A WSF file is a script that fall under the executable category and commonly used in Microsoft Windows. The script supports the mixing of multiple languages, it means that in WSF file may include a blend of JScript, VBScript and optionally some XML elements or other scripting languages such as Python, Object REXX, Perl, Kixtart if installed by the user. The WSF files executes themselves in the absence of WScript or CScript. The WSF files can be beneficial in error isolation and exposing constants.
WSF file format
The WSF file format can mix the JScript and VBScript from your previous Windows Script Host projects, a .wsf file allows you to use them with Windows Script Host. A WSF script encapsulates a library of functions that can be used by various WSF files. The example below shows a .wsf file that includes a JScript file (fso.js), plus a VBScript function that calls another function.
<script language="JScript" src="FSO.JS"/>
' Get the free space for drive C.
s = GetFreeSpace("c:")
WSF format supports the following additional features:
Multiple jobs in one file
Benifits of WSF files
The WSF files can be beneficial in the following areas:
The modular nature of WSF file can prevents one script reference from interfering with another which makes the WSF useful for isolating errors. Here is an example of WSF with one module that produces an error and one that does not:
<?xml version="1.0" ?>
<job id="Partially works">
<!-- This will not work -->
WScript.echo 4/0 ' Oh, boy! You cannot divide by zero...
<!-- This will work... definitely... -->
WScript.echo "Hello, Scripters!" & vbNewline & _
"Fantastic! It worked!"
Mixed language support
A WSF supports multiple languages, you can have one scripting language use code from another scripting language. Here is an example of how that works:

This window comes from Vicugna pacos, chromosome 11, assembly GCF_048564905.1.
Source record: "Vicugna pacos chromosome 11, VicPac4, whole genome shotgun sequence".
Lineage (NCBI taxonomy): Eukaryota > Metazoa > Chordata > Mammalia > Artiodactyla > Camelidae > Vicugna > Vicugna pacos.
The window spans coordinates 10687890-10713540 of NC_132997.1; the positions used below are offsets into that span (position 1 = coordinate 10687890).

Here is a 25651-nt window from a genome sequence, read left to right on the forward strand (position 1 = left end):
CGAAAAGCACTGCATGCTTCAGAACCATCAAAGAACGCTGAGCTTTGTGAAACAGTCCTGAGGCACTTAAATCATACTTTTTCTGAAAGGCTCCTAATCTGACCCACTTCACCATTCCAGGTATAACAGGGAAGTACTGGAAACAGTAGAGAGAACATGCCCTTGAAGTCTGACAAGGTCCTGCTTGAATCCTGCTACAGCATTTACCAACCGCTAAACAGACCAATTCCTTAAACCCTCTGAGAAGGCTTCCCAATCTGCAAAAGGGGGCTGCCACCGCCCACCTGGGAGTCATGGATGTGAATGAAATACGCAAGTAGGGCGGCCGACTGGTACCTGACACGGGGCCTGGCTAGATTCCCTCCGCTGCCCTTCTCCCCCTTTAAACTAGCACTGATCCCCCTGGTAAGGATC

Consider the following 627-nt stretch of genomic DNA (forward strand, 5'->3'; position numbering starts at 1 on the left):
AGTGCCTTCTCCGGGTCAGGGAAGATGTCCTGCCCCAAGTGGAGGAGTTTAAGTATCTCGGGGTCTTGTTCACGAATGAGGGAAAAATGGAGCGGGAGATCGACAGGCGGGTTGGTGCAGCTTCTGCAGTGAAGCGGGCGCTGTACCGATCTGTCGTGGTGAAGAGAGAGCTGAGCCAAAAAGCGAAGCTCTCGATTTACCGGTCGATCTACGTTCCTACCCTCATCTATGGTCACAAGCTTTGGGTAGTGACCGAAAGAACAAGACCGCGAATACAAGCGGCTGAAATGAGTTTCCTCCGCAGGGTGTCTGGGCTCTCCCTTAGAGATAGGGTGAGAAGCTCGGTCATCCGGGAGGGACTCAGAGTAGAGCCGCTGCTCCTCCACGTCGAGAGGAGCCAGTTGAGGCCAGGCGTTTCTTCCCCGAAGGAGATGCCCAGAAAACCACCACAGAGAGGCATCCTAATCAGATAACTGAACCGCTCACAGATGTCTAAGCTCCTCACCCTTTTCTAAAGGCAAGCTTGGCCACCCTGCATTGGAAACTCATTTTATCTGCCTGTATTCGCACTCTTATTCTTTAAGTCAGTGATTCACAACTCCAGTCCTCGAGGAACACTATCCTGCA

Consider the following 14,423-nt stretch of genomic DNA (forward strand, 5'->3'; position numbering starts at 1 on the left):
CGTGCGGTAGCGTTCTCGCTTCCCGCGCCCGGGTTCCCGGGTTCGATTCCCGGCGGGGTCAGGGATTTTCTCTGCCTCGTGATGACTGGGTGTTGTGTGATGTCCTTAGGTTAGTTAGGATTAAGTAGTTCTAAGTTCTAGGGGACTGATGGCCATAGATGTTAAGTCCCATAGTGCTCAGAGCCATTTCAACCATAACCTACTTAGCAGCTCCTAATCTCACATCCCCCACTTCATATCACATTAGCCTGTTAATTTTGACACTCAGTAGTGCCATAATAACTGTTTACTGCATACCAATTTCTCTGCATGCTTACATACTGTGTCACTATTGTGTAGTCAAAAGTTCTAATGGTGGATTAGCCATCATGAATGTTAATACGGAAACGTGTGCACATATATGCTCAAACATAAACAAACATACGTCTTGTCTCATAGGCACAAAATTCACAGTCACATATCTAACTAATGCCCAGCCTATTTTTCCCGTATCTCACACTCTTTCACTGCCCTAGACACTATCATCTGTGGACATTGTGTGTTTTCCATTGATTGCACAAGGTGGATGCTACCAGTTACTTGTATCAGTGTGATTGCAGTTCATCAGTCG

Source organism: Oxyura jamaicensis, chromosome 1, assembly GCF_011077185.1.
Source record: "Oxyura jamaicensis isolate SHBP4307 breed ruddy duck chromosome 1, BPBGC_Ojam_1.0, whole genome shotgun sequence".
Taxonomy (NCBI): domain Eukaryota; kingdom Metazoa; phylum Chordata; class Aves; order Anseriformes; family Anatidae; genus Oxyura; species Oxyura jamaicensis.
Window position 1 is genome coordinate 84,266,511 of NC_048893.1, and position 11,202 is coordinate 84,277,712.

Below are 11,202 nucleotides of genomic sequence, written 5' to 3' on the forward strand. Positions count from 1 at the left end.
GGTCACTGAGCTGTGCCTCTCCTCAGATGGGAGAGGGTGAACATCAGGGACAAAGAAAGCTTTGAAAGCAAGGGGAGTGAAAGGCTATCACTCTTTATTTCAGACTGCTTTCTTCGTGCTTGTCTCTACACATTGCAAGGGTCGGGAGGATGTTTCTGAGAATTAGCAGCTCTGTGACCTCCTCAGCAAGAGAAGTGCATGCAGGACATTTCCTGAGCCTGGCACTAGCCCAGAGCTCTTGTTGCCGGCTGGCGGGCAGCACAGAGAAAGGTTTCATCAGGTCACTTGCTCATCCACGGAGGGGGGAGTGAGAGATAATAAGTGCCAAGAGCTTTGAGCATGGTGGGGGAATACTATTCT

The WSF support the binding of an XML wrapper to an object reference or control so you can use that object’s constants instead of having to declare them. Following is an example:
<?xml version="1.0" ?>
<!-- WSF Example with Object Reference
Notes for this very formal example:
CDATA is used to help the XML parser ignore
special characters in the content of the script.
The CDATA open and close must be masked
from VBScript by making them comments.
<reference object="ADODB.Recordset" />
dim title, str, i
ctecArray = Array("adOpenUnspecified","adOpenForwardOnly", _
title = "ADO Recordset Values for Constants"
str = title & vbNewLine & vbNewLine
str = str & "*CursorTypeEnum Constants*" & vbNewLine
For i = 0 to ubound(ctecArray)
str = str & Eval(ctecArray(i)) & vbTab & ctecArray(i) & vbNewLine
str = str & vbNewLine
str = str & "*LockTypeEnum Constants*" & vbNewLine
ltecArray = Array("adLockUnspecified","adLockReadOnly", _
For i = 0 to ubound(ltecArray)
str = str & Eval(ltecArray(i)) & vbTab & ltecArray(i) & vbNewLine
MsgBox str, vbInformation, Title